Fractured World Calls for Cooperation
Across the globe, populist nationalism is increasingly driving political agendas and voter behavior. In addition to fears related to immigration, unemployment and wealth distribution, technology has become a new force that is shaping our societies and facilitating new ways of decision-making in relation to – but also beyond – politics.
With this in mind, the 2018 World Economic Forum Annual Meeting in Davos was held under the leading theme "Creating a Shared Future in a Fractured World." The meeting focused on two current trends: international cooperation and political isolation, with the former expressing the ambition of a shared future for societies across the globe, and the latter acknowledging the fact that we may be moving away from this ambition.
To discuss these trends in Davos, the Credit Suisse Research Institute invited Professor Joseph Stiglitz, Professor Kenneth Rogoff, Senator Mario Monti, Michael Strobaek, and Robert Parker to a discussion panel on the topic of "Rethinking Politics and New Voter (mis)Behavior." The panel focused on the current spread of social modernization, which is substantially driven by the rise of social media, and which occurs faster than political and economic progress. Notably, the panelists mentioned:
- Strong interplay of politics and technology: During the past decade, several data-driven companies have developed into data monopolies that have significant power over individuals' decisions with regard to all aspects of their lives.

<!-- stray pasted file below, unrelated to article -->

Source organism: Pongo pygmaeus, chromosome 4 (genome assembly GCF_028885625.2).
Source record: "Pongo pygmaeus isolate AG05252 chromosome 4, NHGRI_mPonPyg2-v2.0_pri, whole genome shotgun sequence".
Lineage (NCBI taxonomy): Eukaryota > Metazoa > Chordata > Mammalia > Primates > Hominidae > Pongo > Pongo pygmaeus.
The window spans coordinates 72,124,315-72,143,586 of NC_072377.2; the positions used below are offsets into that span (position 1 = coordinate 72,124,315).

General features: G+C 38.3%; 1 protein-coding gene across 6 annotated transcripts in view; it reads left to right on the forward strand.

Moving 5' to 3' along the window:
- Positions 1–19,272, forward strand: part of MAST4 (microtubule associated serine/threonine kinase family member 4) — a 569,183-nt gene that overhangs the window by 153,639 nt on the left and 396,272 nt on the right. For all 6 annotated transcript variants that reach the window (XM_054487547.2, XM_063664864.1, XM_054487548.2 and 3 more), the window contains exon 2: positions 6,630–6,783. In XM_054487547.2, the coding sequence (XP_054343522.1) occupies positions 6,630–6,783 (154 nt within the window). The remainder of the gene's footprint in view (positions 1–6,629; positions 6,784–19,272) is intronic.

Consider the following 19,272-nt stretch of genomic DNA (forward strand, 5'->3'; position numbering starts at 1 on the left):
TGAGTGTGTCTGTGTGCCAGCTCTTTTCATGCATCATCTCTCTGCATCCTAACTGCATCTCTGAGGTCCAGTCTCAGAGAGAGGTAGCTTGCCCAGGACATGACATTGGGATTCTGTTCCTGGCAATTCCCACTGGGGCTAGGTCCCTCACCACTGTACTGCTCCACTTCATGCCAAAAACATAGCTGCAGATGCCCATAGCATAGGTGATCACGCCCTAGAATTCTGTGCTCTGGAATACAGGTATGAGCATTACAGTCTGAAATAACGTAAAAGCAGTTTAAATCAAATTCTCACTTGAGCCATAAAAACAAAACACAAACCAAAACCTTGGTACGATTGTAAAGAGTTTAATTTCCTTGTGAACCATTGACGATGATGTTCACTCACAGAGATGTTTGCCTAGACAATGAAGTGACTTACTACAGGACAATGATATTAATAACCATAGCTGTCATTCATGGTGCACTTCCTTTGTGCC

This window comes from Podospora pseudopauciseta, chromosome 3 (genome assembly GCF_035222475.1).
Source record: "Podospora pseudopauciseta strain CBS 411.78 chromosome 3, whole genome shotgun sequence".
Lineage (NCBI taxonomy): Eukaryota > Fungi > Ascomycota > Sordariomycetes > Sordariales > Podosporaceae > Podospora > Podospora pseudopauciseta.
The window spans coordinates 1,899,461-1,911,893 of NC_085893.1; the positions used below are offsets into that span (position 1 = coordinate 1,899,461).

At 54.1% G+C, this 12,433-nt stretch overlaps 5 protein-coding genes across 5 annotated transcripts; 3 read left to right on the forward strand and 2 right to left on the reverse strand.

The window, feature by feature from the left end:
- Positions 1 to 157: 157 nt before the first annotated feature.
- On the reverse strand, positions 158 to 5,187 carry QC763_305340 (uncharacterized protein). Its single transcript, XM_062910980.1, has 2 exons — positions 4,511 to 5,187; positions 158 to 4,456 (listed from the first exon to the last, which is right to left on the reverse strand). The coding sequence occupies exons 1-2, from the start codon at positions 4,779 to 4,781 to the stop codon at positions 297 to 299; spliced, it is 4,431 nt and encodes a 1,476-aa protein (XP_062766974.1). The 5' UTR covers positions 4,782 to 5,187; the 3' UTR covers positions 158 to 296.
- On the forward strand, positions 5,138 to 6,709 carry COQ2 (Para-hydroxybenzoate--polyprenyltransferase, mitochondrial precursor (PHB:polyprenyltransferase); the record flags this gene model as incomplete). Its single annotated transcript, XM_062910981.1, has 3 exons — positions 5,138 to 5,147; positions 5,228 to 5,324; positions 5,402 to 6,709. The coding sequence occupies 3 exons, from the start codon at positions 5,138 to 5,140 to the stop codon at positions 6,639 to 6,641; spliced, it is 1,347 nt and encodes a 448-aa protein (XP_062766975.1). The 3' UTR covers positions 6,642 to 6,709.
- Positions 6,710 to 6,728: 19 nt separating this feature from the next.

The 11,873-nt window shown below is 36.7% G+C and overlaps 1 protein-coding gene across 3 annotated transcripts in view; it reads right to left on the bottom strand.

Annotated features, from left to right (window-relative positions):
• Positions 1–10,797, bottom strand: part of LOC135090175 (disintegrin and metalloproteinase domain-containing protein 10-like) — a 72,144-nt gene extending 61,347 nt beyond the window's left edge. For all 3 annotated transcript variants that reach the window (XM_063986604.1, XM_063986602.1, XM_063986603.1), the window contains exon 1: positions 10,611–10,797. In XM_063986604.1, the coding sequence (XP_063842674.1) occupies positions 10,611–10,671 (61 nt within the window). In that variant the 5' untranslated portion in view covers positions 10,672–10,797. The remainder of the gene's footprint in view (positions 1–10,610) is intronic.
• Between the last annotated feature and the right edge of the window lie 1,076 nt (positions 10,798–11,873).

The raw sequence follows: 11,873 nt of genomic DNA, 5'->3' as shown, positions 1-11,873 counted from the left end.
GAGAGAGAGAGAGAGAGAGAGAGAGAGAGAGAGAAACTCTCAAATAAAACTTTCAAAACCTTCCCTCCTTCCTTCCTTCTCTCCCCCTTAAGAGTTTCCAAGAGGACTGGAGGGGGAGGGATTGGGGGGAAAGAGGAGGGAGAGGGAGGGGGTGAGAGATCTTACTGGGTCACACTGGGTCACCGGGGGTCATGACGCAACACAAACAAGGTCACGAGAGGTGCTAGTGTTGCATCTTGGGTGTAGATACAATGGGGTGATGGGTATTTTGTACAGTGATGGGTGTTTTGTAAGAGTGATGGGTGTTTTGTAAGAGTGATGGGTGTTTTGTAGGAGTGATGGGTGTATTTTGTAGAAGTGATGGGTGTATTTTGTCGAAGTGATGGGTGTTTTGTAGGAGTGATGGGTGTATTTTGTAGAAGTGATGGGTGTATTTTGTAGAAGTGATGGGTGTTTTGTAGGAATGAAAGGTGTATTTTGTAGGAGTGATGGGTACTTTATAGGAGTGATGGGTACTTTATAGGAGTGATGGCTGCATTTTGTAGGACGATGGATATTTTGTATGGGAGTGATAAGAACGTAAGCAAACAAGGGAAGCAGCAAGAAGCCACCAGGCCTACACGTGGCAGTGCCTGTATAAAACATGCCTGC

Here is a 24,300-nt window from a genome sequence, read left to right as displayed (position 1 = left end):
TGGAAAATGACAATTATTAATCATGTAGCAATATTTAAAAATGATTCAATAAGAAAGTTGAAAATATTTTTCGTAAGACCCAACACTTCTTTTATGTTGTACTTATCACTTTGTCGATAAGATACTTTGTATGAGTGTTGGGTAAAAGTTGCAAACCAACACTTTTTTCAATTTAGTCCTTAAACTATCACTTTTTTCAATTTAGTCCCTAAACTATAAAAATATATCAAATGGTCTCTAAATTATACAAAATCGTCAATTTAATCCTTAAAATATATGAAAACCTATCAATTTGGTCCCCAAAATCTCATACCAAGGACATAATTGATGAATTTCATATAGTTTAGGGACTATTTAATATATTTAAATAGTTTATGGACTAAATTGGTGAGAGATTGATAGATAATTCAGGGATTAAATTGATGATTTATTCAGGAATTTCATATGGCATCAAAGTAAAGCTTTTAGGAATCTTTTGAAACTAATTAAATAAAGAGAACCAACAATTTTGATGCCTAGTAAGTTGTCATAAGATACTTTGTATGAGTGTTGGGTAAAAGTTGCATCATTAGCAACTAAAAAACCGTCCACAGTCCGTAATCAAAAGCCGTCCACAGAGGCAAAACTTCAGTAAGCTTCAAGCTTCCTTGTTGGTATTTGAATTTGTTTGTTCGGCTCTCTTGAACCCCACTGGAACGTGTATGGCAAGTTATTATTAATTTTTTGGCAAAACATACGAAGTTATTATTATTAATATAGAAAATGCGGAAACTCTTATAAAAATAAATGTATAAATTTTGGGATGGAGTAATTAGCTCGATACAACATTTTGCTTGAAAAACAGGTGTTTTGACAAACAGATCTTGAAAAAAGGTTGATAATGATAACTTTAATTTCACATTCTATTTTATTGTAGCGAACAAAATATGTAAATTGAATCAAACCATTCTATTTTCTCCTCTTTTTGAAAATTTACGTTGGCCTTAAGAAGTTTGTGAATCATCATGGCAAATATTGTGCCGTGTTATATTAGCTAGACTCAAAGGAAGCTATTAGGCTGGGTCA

- Integration-related challenges in Europe and beyond: Some of the new political parties, especially, but not only in Europe, are based on values of populist nationalism, partially driven by immigration fears and increasing wealth inequality. However, pro-integration politics is not entirely on the defense, especially with France's President Macron taking the lead in actively seeking further integration.
One of the concluding points made during the panel discussion was that, going forward, a key responsibility of policy-makers and educational institutions will be to prepare future leaders to deal with the growing complexity of issues such as technology and social media. Prior to the panel, the Credit Suisse Research Institute published a report on "The Future of Politics."